The barriers to homeownership seem insurmountable if you’re short of funds for a downpayment, and your credit score is low. The Neighborhood Assistance Corporation of America, NACA, is meeting with thousands of aspiring homeowners in Baltimore this weekend to say, those don’t have to barriers at all.

CEO Bruce Marks says NACA focuses on character, not credit score. And homeowner Robin Wright explains that when she thought owning a home was a distant dream, NACA’s counselors held her hand.

This weekend's event runs through Monday evening and is being held at the Radisson Hotel in Baltimore's Inner Harbor

Melissa Gerr

Heed this advice from first graders: If math scares you … just sing about it! We visit teacher Dawn Johnson and teaching artist Steve Cypher's class at the Young Audiences Summer Arts and Learning Academy to discover how 7-year-olds tame tough equations through song. We also hear from YA education director, Kristina Berdan.

Plus, we meet pianist and composer Scott Patterson, who’ll perform his future-focused compositions tonight at the Peale Center … on a grand piano that’s 140 years old. His commitment to his craft is matched by his goal of helping humanity aspire to greatness.

Sagamore Development

Opportunity Zones are the latest version of federal tax breaks for investors who put money into new businesses or housing in poor neighborhoods; the hope is the new projects will create jobs and revive stressed communities.

When the investigative news operation Pro Publica looked at the low-income, high-poverty census tracts that had won the tax break, one in south Baltimore stood out--the one planned to be UnderArmor’s new campus.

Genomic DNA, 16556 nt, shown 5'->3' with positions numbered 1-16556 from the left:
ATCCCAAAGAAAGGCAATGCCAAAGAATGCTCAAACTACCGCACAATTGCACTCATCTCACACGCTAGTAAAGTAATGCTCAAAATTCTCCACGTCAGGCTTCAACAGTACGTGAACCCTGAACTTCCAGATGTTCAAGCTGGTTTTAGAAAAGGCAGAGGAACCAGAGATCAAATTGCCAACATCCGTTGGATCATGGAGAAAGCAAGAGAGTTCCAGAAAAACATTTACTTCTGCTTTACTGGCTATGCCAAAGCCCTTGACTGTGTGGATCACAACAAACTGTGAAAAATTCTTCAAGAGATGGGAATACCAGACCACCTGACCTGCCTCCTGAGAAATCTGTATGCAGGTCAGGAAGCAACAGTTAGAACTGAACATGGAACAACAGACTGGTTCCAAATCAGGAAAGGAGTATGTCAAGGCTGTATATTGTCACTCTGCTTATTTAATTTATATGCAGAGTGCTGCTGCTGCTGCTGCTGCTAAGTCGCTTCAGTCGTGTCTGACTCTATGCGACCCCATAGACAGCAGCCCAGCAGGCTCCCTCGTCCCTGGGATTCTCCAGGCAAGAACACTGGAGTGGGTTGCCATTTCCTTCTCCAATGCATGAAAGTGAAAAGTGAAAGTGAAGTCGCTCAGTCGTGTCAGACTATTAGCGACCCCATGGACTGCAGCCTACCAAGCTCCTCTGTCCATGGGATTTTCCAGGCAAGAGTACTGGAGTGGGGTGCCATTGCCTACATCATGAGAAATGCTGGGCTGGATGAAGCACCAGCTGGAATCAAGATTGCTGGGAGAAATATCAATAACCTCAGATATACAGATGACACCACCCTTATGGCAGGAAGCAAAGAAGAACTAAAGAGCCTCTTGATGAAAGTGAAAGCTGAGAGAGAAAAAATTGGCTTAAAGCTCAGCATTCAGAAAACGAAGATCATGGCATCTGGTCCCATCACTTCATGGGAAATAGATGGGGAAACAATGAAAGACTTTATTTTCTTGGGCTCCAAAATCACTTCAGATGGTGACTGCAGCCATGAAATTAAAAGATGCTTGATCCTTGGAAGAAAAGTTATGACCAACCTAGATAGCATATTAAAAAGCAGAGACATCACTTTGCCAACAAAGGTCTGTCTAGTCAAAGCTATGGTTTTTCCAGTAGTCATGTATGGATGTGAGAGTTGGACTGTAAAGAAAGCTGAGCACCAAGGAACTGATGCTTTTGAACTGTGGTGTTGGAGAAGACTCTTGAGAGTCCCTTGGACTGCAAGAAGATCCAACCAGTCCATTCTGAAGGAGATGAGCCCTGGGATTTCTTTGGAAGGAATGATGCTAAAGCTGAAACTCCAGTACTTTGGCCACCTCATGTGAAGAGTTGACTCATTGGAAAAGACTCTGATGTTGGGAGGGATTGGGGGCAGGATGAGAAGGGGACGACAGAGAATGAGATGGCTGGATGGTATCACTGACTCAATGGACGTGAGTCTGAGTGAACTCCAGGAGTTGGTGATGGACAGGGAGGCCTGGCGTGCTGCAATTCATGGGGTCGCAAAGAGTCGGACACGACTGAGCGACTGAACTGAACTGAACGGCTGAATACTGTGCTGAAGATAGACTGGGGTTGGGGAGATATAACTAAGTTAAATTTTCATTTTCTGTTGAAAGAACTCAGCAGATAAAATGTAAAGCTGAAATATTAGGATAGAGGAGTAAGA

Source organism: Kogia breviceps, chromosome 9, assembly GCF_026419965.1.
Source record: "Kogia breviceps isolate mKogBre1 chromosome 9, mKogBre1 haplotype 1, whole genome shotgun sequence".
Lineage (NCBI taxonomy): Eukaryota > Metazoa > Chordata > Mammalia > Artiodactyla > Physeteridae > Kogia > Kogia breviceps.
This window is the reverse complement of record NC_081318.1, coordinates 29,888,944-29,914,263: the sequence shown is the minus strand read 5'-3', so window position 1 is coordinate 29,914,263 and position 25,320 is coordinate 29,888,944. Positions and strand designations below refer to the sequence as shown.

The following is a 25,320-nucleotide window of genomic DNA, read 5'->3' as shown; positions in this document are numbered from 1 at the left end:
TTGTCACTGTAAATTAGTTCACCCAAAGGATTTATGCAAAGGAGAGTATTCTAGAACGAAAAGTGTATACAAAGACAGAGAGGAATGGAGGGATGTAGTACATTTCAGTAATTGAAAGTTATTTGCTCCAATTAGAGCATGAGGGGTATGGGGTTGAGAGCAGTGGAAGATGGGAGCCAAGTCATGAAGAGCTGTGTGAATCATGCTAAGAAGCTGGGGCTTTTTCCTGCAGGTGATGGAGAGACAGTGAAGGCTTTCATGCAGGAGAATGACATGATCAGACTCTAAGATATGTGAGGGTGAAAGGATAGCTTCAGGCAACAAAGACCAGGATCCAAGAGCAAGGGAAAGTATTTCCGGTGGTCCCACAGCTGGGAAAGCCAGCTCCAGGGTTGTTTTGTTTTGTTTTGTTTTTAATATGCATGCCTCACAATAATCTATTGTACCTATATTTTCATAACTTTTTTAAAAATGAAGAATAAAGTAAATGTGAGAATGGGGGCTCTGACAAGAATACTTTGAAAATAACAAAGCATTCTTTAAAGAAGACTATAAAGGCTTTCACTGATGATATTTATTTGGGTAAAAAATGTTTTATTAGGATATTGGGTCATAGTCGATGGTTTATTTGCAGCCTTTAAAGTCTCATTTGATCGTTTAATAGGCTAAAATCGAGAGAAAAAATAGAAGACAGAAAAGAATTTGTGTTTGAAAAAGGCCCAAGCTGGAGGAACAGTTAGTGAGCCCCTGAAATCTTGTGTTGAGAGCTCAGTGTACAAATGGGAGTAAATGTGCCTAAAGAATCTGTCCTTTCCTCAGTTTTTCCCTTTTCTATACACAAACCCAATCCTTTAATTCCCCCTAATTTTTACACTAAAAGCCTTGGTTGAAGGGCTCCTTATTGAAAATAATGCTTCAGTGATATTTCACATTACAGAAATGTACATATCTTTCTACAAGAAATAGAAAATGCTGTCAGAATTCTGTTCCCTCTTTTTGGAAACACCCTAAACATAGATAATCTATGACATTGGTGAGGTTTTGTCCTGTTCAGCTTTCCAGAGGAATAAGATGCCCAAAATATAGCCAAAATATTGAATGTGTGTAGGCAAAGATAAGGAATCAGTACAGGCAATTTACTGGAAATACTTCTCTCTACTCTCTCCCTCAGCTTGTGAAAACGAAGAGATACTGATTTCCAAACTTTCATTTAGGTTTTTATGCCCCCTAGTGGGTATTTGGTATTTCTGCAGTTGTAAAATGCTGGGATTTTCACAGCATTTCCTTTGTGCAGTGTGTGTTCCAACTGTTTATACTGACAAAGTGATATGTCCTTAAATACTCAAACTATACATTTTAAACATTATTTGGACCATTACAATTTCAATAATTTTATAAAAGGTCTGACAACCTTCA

Pro Publica data reporter Jeff Ernsthausen shares the story. Ben Seigel of Baltimore’s development agency describes other budding projects, and Ashiah Parker of No Boundaries offers a view from Central West Baltimore.

jfcherry / Flickr Creative Commons

Each year millions of Americans get the wrong diagnosis from their doctor--a medical problem is seen as something else, missed entirely or identified late. Because of these errors, about 100-thousand patients die or are permanently disabled.

Neurologist Dr. David Newman-Toker heads a center at Johns Hopkins to improve how diagnoses are made. He shares steps patients can take to improve their odds. Original air date: Oct. 31, 2017.

Maryland Office of the Attorney General Facebook Page

Maryland Attorney General Brian Frosh has filed or joined more than 30 lawsuits against the Trump administration. A federal appeals court just threw out the big one that alleged the president violates the constitution when he gets profits from the Trump Hotel.

Frosh argues many of the challenges have succeeded. And he contends they don’t keep his office’s lawyers from taking on big local problems, like the nursing-home company he sued after it evicted a cancer patient when her insurance switched to much lower reimbursement.

For more information about the Equifax breach, click here. You can see if your data was exposed and file a claim here